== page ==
This project will consist of three work packages (WPs), of which this project is the first:

WP 1: Secure initial funding for contracts, consolidate project delivery approach and build initial team, as well as control WP 2 and WP 3 in consultation with UCL ExCiteS. Towards the end of 2019, the role of a permanent director will be advertised via an open application process.

WP 2: Hire expert social enterprise consultants to develop a clear commercial strategy and 18-month roadmap in line with ExCiteS’ ethos of social responsibility and collaboration.

WP 3: Software consultancy to deliver key improvements to Sapelli, the mobile data gathering platform developed by the group through the last decade of research.

Please note that the exact constitution of the other work packages may be subject to change, depending on how this first phase of work proceeds.

Non-traditional data approaches and the Sustainable Development Goals workshop

The workshop took place in IIASA, which is located in Laxenburg in Austria. The workshop was hosted by the earth observation and citizen science group at IASSA. The workshop focus on the interface between citizen science, earth observation, and traditional data collection methods in the context of monitoring and contributing to the Sustainable Development Goals (SDGs). A contextual/perspective academic paper is an expected output of the workshop, so this post is only a summary of the opening presentations. There is also an overlap with the aim of the WeObserve project and the communities of practice in it.

The Earth Observation community geared up already to how it can contribute to the SDGs. EuroGEOSS workshop identified several SDGs where there can be a contribution of citizen science: No. 3 in wealth and wellbeing (e.g. greenspace in cities), No. 4 on quality of education, No. 5 in gender equality, No. 6 on water quality and flood management, No. 11 on sustainable cities – air quality, noise, empty houses, No. 14 – plastics, and No. 15 in species monitoring, disease, and finally on Global Partnership (No. 17).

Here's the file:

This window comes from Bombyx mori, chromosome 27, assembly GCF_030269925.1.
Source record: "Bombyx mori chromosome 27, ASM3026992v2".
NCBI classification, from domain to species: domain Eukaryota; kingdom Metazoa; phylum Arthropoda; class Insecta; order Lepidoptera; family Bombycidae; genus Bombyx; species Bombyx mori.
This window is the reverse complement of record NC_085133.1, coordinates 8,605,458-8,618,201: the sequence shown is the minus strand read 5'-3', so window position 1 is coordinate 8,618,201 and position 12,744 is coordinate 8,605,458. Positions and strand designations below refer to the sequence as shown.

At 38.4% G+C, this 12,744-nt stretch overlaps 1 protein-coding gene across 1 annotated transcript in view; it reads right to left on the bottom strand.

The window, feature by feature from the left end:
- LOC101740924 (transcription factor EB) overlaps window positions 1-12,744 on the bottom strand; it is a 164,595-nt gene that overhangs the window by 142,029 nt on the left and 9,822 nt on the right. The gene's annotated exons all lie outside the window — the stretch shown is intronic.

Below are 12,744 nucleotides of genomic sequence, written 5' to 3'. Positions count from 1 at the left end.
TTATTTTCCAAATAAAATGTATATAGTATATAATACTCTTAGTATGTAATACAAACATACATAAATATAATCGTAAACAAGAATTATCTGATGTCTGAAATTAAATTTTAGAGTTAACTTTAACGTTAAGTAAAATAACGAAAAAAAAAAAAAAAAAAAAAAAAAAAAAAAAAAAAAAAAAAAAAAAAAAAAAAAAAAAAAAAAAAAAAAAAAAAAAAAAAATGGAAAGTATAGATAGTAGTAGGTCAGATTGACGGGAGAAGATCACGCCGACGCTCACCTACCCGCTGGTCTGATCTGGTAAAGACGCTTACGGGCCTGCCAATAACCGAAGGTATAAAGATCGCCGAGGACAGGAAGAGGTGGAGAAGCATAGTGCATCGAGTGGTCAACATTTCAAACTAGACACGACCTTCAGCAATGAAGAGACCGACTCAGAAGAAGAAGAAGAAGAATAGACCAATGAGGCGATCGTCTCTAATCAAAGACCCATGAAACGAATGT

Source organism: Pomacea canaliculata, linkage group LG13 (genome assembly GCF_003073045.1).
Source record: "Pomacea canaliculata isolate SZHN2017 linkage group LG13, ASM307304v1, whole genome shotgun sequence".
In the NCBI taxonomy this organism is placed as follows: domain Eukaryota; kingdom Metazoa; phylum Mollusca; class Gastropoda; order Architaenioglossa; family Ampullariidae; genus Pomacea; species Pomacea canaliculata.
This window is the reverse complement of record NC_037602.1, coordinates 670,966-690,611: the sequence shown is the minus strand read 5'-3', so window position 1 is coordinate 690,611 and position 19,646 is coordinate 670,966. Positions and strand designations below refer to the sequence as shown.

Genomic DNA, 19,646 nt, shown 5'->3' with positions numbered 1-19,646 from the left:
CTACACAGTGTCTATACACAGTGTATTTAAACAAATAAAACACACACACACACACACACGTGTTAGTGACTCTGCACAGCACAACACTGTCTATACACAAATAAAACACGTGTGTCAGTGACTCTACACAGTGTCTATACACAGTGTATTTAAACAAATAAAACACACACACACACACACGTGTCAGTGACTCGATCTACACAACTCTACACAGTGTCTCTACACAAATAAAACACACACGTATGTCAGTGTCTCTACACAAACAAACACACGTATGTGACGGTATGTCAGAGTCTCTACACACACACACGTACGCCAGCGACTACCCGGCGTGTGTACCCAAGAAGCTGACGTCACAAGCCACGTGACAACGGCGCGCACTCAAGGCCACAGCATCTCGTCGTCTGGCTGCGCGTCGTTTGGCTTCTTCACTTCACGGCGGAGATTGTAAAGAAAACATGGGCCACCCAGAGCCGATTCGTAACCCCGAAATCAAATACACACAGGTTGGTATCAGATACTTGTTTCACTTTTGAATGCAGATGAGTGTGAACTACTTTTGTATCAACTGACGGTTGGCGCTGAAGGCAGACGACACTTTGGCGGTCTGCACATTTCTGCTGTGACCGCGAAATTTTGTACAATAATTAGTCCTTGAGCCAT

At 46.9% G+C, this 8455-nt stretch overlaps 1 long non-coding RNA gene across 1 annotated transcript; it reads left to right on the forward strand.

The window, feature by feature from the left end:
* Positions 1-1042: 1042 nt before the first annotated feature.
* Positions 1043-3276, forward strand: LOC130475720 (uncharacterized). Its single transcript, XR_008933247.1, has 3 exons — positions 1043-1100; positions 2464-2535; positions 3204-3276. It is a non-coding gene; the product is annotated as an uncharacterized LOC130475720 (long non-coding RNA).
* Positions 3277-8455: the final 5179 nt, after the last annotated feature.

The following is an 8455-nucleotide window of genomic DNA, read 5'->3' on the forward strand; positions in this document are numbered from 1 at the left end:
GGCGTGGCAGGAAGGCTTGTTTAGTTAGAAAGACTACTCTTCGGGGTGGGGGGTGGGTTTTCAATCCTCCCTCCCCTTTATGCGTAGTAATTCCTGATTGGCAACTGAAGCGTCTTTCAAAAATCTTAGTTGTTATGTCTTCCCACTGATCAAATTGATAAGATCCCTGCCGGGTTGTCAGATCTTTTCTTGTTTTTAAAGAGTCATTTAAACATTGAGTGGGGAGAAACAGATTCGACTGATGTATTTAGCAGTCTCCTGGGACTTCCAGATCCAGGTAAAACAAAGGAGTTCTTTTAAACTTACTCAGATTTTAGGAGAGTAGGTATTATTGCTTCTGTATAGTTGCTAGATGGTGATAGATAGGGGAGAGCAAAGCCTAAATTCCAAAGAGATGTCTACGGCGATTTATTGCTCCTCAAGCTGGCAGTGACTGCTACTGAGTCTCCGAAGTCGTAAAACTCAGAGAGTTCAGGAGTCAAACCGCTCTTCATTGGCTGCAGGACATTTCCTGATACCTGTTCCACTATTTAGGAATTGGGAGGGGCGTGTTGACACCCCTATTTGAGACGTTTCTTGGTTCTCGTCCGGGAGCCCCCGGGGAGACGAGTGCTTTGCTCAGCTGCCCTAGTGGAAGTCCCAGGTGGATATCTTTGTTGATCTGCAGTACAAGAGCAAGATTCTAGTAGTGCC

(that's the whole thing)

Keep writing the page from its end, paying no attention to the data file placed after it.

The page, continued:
DSCN3119Australian Citizen Science Association view – some awareness to SDGs and few projects that are linked to SDGs explicitly, though there is an issue of details. From the US CSA, the view is that there are projects that can be linked – water monitoring, CoCoRHaS, phenology, and eBird. Examples also include grassroots environmental monitoring, or the Humanitarian OpenStreetMap Team. CitizenScience.Asia is a new network – in the context of China, people collect data to understand the environment, to collect evidence and protect rights, and for pure curiosity. The Blue-map used to report water pollution, it then goes to the government, and after being vetted it is shown, and some of it does not show. There are contributory DNA commercial project, but also “China Nature Watch” or Bauhinia Genome project that asks people to share information in Hong Kong. There are bottom-up projects, which include selling test kits for water which is used by people who share it on an online map – after 400-500 data points, the website was shut down by the government. There is also links to Public Lab – creating an automatic water monitor for flow. DSCN3122 Citizen Science Africa Association (CitSAF) – in Kenya the SDGs is getting attention (following the MDGs). NGOs activities are not synced with the government. Government pay attention to health, water, and education. CitSAF emerged from links to UNEP and focused on Kenya – air quality, some research on Malaria, and they can see interest in Nigeria, South Africa and other countries. CitSAF wants to increase the involvement and responsibility of citizens in African countries towards their natural and socio-cultural environment, especially in monitoring the SDGs. The SDG/CS Maximisation group which works across the citizen science associations (which Libby Hepburn coordinates) pointed out that the challenge is the bottom-up – from practitioners, and top-down from the UN and different countries. There is work on the credibility aspects of citizen science. There are is a need for facilitation between the CS community and the SDG community to progress things. The Citizen Science Global Partnership – launched in December 2017, as a network of networks to support citizen science activities. The global partnership has ideas and interest in working with the SDG but they are aspirational at the moment. They include – a platform for coordinating citizen science under the banner of SDG.